New Mercedes C-Class Cabriolet 2018 facelift review

We test the facelifted Mercedes C-Class Cabriolet in C 220 d form to see if the diesel drop-top is perfect for long-distance cruising

Overall Auto Express Rating

4.5 out of 5

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The concept of a diesel drop-top still feels a peculiarly British one, but if you plan on doing European holiday sojourns in your car, something like the C 220 d makes a lot of sense. The new engine is much smoother and the focus on comfort means the C-Class is a great choice if you want to cruise for long distances in style.

The Mercedes C-Class Cabriolet was our Convertible of the Year as recently as 2017, but the transfer to the facelifted model meant it wasn’t included this year. This is our first chance to try the revised car and see if it stands a chance of regaining its crown.

From the outside, the tweaks mirror those that we’ve already seen on the Saloon and Estate. There are slightly different bumpers, with flashes of chrome, new headlights and, if you pick an AMG Line version like our test car here, a new pattern in the front grille.

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The revised C-Class Cabriolet has three engine options so far: the C 200, a four-cylinder 1.5-litre petrol with mild-hybrid tech, the diesel C 220 d and the six-cylinder petrol C 43 AMG.

Here we’re trying the 220 d, and it’s the model that probably represents the greatest scope for improvement, because the previous car to carry this badge was punchy but relatively crude.

Replacing the outgoing 220 d’s old 2.1-litre motor is one of Mercedes’ all-new four-cylinder units, a 2.0 litre that weighs about 16 per cent less while delivering more power and better fuel economy. In 220 d spec it produces 192bhp and a useful 400Nm of torque from 1,600rpm – enough to take the car from 0-62mph in 7.5 seconds, and on to a top speed of 145mph.

Fire up the engine and you will be aware that you’re in a diesel, but it quietens down quickly, leaving more of a smooth drone in place of any clatter. While it would be an exaggeration to say that the engine note is pleasing, it would also be harsh to describe it as unpleasant.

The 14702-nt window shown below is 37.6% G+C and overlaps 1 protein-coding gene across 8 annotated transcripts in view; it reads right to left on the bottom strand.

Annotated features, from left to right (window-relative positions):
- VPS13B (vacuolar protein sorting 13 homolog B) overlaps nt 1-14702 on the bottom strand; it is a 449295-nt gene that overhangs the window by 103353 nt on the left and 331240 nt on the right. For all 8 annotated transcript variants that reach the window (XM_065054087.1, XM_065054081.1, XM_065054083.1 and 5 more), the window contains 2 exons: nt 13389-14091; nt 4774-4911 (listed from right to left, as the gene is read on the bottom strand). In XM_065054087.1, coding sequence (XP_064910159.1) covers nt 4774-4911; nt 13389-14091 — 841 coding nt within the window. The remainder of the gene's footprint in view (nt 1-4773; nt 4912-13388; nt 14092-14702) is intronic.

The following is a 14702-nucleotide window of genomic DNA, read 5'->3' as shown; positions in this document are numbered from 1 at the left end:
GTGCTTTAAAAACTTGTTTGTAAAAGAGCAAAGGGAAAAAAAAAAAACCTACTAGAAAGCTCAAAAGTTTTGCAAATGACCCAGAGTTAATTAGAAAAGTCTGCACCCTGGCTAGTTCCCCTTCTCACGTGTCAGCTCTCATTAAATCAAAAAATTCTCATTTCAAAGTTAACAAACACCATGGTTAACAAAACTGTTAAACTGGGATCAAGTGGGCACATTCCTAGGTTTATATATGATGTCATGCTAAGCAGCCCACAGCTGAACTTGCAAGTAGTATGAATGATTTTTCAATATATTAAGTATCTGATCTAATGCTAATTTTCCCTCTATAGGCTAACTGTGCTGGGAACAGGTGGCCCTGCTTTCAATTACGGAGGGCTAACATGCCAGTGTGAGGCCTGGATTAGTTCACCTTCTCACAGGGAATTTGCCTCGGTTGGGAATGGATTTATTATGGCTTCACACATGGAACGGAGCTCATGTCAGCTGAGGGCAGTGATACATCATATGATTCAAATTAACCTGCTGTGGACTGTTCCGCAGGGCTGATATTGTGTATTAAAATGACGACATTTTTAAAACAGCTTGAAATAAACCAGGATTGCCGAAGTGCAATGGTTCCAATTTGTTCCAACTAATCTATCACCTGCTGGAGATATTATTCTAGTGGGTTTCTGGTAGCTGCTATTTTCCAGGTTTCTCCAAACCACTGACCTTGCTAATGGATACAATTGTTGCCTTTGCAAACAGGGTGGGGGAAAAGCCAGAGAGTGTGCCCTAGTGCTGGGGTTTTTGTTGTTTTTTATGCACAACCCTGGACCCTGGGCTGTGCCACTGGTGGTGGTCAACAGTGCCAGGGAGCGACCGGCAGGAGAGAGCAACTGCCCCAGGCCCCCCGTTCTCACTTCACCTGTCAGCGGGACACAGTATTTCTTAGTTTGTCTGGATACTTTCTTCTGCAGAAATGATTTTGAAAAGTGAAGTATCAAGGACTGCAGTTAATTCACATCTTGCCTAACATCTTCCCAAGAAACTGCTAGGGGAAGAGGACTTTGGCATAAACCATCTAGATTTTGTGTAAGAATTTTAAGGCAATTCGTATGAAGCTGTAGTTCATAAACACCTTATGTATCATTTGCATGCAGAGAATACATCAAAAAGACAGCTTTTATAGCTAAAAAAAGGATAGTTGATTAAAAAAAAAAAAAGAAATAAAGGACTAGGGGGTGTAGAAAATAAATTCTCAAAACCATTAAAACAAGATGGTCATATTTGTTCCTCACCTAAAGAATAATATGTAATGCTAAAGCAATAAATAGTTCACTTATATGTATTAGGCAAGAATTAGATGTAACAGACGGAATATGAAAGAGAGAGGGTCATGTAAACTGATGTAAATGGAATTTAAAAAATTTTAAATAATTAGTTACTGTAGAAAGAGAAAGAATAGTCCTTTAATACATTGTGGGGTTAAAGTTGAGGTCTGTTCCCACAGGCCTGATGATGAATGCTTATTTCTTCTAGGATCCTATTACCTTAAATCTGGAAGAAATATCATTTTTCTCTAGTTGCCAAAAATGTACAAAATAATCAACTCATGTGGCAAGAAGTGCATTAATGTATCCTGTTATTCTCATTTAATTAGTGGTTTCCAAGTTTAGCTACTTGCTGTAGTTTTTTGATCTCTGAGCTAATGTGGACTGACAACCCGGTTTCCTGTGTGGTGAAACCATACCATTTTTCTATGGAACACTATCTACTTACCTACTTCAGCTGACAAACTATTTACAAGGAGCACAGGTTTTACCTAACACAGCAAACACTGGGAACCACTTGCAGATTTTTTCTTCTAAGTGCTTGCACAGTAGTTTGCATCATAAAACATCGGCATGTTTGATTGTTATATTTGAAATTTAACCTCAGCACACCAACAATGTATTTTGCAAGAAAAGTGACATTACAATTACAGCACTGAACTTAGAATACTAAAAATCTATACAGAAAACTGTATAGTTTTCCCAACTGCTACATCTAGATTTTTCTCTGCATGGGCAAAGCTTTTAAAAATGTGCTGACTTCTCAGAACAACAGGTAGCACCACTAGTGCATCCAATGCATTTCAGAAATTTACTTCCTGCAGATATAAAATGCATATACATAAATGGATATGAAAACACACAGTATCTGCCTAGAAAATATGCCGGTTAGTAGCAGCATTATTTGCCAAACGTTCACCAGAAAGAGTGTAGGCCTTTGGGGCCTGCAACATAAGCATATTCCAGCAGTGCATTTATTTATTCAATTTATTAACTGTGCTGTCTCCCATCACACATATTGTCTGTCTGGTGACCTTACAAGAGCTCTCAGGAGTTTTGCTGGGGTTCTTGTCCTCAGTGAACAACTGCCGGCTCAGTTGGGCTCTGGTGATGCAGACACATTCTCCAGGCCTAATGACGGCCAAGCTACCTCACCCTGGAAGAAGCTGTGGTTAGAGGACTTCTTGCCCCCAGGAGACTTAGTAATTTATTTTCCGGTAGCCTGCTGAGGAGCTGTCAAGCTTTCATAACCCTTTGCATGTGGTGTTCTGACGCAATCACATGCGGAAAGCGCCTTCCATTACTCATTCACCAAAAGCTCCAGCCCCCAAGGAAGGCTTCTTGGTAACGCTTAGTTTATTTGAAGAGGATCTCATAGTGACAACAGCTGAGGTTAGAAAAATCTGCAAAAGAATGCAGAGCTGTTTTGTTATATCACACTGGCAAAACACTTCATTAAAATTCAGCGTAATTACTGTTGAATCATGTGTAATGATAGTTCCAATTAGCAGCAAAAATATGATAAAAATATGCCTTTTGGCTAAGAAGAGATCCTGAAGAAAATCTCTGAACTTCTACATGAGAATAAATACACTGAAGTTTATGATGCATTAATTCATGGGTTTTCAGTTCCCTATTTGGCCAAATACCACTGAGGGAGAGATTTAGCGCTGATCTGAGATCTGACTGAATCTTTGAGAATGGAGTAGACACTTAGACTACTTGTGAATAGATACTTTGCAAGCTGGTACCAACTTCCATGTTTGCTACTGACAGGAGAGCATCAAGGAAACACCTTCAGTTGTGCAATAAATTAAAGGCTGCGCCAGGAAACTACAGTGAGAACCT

This is a car, therefore, without the aural appeal of the C 43, but with diesel power under the bonnet, it’s capable of cross-continent travel with infrequent stops for fuel. The nine-speed auto box enhances the relaxed nature, because it’s smooth, slick and feels happy to work with the torquey diesel engine.

This character would be compromised badly by any great deficiency in ride quality, but the latest C-Class has remained refreshingly focused on comfort, and that’s the case here, too. There’s a bit of body roll in corners, but all UK models get lowered sports suspension as standard, so in general the car stays composed enough. The steering is accurate, but doesn’t really communicate enough to involve you.

Lowering the hood (a process that takes 24 seconds) doesn’t change matters much. Keep all four windows up and you can cruise along at a fair old lick without too much turbulence in the cabin. Rear-seat passengers will be able to join in the conversation, even if it is just to grumble at the amount of legroom they’re enduring. That second row is still better suited to children.

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At least the boot remains a decent size; the 285-litre capacity with the roof lowered is enough for a couple of reasonably big overnight bags.

As with many recent Mercedes, the C-Class Cabriolet’s star turn is its cabin. All UK cars get a 10.25-inch central display that’s crisp and quick to respond to inputs, either through the rotary controller between the front seats or the touch-sensitive pads on the steering wheel.


John started journalism reporting on motorsport – specifically rallying, which he had followed avidly since he was a boy. After a stint as editor of weekly motorsport bible Autosport, he moved across to testing road cars. He’s now been reviewing cars and writing news stories about them for almost 20 years.

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